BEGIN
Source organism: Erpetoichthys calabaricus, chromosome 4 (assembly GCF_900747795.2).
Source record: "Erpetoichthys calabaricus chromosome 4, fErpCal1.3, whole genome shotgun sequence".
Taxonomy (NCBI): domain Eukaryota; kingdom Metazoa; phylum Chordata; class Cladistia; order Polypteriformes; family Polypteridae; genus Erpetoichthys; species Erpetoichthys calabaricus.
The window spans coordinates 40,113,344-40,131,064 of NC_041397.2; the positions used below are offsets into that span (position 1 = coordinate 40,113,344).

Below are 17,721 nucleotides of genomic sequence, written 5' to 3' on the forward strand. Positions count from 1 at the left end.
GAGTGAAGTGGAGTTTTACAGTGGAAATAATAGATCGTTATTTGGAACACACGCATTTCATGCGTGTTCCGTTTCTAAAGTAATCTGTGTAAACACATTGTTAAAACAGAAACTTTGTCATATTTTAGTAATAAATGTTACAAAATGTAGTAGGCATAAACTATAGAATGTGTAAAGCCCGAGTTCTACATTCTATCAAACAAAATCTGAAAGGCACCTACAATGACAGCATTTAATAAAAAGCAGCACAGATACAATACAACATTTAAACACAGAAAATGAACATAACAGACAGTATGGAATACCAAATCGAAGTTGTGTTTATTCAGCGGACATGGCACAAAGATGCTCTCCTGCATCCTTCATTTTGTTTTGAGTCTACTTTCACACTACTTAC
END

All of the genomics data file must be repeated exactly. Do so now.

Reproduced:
Source organism: Erpetoichthys calabaricus, chromosome 4 (assembly GCF_900747795.2).
Source record: "Erpetoichthys calabaricus chromosome 4, fErpCal1.3, whole genome shotgun sequence".
Taxonomy (NCBI): domain Eukaryota; kingdom Metazoa; phylum Chordata; class Cladistia; order Polypteriformes; family Polypteridae; genus Erpetoichthys; species Erpetoichthys calabaricus.
The window spans coordinates 40,113,344-40,131,064 of NC_041397.2; the positions used below are offsets into that span (position 1 = coordinate 40,113,344).

Below are 17,721 nucleotides of genomic sequence, written 5' to 3' on the forward strand. Positions count from 1 at the left end.
GAGTGAAGTGGAGTTTTACAGTGGAAATAATAGATCGTTATTTGGAACACACGCATTTCATGCGTGTTCCGTTTCTAAAGTAATCTGTGTAAACACATTGTTAAAACAGAAACTTTGTCATATTTTAGTAATAAATGTTACAAAATGTAGTAGGCATAAACTATAGAATGTGTAAAGCCCGAGTTCTACATTCTATCAAACAAAATCTGAAAGGCACCTACAATGACAGCATTTAATAAAAAGCAGCACAGATACAATACAACATTTAAACACAGAAAATGAACATAACAGACAGTATGGAATACCAAATCGAAGTTGTGTTTATTCAGCGGACATGGCACAAAGATGCTCTCCTGCATCCTTCATTTTGTTTTGAGTCTACTTTCACACTACTTAC